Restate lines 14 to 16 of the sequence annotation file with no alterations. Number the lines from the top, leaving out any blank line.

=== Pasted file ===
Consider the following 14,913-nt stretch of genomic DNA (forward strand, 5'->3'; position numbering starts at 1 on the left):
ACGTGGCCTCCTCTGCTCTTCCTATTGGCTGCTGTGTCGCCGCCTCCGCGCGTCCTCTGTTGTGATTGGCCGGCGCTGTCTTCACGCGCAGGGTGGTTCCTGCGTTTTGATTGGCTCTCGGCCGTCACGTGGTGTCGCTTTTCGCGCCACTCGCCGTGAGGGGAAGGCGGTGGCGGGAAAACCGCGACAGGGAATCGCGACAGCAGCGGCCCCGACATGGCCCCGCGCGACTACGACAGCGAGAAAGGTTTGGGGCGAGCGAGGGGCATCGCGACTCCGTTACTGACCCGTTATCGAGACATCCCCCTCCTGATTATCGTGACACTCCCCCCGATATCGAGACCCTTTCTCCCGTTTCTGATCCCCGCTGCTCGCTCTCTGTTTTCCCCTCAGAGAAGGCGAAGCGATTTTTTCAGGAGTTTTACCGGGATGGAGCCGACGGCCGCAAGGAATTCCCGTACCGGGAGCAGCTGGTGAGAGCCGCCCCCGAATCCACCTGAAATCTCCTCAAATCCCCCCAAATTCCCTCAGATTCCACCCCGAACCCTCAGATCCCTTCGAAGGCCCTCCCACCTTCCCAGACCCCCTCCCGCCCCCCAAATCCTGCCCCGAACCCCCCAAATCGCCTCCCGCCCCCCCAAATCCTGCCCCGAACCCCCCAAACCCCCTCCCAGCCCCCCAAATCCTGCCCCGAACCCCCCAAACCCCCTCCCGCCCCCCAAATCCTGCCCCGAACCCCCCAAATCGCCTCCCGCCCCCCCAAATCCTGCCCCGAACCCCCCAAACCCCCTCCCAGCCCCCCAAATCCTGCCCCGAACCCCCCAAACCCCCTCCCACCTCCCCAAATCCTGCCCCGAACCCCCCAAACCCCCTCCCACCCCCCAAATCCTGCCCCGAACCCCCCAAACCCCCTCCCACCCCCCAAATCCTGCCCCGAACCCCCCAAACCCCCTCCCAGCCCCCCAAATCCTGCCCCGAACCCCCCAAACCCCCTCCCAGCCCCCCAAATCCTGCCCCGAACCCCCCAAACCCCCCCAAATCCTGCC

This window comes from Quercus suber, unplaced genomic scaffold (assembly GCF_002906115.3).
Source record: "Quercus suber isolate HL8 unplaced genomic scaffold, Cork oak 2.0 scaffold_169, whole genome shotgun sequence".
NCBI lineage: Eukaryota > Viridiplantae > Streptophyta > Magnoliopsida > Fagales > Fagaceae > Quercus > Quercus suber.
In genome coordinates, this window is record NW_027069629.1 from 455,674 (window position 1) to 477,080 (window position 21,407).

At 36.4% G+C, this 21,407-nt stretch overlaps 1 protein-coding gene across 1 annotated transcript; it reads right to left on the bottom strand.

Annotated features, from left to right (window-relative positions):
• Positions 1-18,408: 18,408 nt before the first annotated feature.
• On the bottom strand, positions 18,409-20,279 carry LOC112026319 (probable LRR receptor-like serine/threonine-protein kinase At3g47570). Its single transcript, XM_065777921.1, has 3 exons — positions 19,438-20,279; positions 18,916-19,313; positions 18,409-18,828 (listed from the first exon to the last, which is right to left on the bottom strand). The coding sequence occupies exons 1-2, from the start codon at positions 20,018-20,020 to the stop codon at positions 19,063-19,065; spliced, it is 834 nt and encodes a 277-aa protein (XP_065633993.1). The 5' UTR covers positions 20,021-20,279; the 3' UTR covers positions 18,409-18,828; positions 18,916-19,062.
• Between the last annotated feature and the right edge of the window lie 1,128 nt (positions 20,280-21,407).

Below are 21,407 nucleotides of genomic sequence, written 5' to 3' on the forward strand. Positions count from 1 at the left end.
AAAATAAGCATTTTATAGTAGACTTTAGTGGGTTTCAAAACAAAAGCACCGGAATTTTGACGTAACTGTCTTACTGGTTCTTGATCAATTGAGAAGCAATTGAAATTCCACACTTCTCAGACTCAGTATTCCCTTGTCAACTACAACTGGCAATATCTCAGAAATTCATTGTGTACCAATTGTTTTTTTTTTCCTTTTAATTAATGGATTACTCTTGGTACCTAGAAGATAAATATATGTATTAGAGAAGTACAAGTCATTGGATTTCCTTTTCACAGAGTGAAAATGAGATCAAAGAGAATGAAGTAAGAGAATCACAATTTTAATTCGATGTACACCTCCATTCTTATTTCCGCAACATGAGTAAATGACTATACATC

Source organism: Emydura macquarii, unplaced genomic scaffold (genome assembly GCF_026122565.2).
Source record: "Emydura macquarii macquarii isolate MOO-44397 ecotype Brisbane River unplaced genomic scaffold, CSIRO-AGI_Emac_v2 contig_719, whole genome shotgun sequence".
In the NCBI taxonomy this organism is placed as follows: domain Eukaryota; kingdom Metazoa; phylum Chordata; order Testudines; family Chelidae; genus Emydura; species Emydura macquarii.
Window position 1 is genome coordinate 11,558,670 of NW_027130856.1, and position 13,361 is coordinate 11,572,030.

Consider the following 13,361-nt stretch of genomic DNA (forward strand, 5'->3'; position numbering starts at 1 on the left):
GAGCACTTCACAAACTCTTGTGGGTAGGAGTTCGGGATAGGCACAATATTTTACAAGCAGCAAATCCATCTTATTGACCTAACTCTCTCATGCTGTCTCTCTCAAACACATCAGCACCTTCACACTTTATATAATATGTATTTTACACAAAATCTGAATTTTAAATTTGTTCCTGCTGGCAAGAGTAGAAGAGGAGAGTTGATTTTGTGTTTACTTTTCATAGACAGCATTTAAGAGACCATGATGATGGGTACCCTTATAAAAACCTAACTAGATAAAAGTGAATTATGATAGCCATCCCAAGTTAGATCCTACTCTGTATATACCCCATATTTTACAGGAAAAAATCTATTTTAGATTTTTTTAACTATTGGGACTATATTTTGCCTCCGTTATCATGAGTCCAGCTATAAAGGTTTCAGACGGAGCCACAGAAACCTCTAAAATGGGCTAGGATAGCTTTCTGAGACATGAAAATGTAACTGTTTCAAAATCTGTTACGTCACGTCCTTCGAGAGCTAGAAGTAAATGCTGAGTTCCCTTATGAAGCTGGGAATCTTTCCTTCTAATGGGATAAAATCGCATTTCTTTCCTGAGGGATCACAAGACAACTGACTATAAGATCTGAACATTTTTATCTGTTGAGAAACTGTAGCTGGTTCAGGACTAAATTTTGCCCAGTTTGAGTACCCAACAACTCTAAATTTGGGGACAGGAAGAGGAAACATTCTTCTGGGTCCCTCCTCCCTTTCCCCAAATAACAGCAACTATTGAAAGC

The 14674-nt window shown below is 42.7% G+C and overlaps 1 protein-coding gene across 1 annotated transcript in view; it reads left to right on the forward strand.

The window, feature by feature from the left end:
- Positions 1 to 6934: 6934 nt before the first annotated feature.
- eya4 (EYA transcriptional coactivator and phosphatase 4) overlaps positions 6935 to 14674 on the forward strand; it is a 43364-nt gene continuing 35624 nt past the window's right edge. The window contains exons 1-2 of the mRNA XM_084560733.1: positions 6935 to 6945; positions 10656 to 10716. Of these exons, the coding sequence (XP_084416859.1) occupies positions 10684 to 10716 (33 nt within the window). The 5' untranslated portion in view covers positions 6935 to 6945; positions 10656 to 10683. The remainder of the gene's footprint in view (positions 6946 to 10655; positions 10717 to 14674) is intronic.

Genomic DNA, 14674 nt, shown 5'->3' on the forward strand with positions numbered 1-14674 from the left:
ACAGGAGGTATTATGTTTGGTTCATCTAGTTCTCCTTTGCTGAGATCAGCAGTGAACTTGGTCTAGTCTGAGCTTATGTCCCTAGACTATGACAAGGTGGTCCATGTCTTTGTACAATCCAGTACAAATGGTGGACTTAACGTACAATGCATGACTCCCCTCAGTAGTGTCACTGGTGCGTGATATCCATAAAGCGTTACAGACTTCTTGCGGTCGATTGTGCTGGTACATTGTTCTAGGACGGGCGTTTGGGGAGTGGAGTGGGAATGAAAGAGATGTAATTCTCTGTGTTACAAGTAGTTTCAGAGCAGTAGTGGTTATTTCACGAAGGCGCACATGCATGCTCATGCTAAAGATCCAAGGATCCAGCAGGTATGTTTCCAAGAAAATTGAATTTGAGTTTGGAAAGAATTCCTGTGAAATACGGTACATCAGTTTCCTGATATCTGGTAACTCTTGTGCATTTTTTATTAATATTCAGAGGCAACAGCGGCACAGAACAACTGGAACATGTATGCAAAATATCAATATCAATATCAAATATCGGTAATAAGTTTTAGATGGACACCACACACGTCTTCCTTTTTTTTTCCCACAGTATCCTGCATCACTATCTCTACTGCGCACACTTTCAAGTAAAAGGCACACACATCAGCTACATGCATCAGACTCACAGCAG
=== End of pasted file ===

Source organism: Emydura macquarii, unplaced genomic scaffold (genome assembly GCF_026122565.2).
Source record: "Emydura macquarii macquarii isolate MOO-44397 ecotype Brisbane River unplaced genomic scaffold, CSIRO-AGI_Emac_v2 contig_719, whole genome shotgun sequence".
In the NCBI taxonomy this organism is placed as follows: domain Eukaryota; kingdom Metazoa; phylum Chordata; order Testudines; family Chelidae; genus Emydura; species Emydura macquarii.